[Histonet] Invertebrates in Sediment

Rene J Buesa rjbuesa <@t> yahoo.com
Thu Jan 19 11:51:11 CST 2006

  "Invertebrate" is an extraordinarily encompassing zoological term and as such
  the techniques that can be used to "stain" its components are almost as
  Rose bengal has been used in many procedures one of which is to stain soil
  bacteria. Conn (1928) used the following recipe:
  Dist.water&#8594;100 mL + hydrated phenol&#8594; 5 mL + calcium chloride &#8594; 10 mg +
  rose bengal &#8594; 1g.
  He used smears of gelatin suspended soil dried at 100ºC stained on the slide and heated in a water bath x 1 min&#8594; wash&#8594;dry.
  I don't think that your researcher wants to do this though. 
  It seems more likely that what the researcher wants is to stain and count 
  while suspended in liquid.
  If this is the case the technique will depend on the organisms been looked for.
  Perhaps you would be better off by using  iodine solution that will permit the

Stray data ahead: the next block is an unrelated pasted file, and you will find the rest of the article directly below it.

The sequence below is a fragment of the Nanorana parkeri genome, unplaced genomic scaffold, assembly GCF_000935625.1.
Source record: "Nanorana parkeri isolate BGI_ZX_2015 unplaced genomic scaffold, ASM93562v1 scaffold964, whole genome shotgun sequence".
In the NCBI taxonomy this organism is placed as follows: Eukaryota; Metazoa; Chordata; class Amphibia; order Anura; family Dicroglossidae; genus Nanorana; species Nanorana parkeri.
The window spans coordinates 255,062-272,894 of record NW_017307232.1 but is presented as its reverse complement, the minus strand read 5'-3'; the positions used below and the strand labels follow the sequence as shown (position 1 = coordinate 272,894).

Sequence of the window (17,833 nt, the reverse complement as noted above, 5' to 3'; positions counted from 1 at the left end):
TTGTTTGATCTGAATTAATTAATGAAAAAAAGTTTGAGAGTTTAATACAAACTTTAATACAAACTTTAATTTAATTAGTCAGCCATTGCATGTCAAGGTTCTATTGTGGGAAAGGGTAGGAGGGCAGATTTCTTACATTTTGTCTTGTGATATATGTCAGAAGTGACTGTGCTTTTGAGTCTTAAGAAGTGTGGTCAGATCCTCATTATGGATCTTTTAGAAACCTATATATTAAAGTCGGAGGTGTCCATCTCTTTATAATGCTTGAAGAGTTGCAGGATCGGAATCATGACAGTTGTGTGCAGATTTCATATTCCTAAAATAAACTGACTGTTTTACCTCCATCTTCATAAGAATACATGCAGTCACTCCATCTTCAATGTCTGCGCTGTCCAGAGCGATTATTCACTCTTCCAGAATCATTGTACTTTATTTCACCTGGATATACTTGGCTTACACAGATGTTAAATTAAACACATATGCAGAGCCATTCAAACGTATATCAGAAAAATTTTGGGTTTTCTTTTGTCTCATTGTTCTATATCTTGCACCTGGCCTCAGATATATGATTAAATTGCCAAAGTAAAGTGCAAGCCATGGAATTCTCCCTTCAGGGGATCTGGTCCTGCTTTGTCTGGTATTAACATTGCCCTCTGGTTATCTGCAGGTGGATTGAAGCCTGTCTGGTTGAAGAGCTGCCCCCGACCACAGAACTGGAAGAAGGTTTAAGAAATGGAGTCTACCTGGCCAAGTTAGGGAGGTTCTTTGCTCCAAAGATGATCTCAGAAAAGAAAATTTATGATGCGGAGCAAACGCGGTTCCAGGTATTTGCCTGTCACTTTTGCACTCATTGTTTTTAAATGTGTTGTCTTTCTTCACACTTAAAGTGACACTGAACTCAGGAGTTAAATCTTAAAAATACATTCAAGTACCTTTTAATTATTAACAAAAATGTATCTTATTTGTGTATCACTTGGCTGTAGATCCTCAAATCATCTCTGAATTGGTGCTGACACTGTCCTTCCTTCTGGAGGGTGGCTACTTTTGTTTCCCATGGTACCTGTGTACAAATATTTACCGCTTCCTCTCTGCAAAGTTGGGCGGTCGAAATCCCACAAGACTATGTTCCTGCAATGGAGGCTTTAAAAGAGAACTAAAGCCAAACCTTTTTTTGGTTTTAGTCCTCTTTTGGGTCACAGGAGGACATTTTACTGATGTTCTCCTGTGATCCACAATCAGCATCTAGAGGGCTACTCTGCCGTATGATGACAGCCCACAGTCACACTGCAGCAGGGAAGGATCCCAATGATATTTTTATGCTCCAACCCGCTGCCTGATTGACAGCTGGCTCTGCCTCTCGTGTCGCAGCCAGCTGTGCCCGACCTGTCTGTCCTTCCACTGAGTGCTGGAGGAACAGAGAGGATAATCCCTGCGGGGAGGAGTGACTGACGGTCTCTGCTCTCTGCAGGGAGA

visualization of many an invertebrate.
  Mix at a 50:50 rate Lugol's solution with a saturated aqueous solution of Eoin Y
  Mix 1 part of the solution with 10 parts of the sample.
  I hope this will help.
  René J.

BennettW <@t> pac.dfo-mpo.gc.ca wrote:
  Hello Histonetters,

Thanks in advance for spending any time with this query! I have a
researcher that has collected sediment samples, preserved with NBF, and
wants to stain any invertebrates in the sediment so that they can be
enumerated and identified. The researcher wants to use rose bengal but
doesn't know at what concentration and neither do I. Can anyone help? 

Bill Bennett
Fisheries and Oceans Canada
Pacific Biological Station
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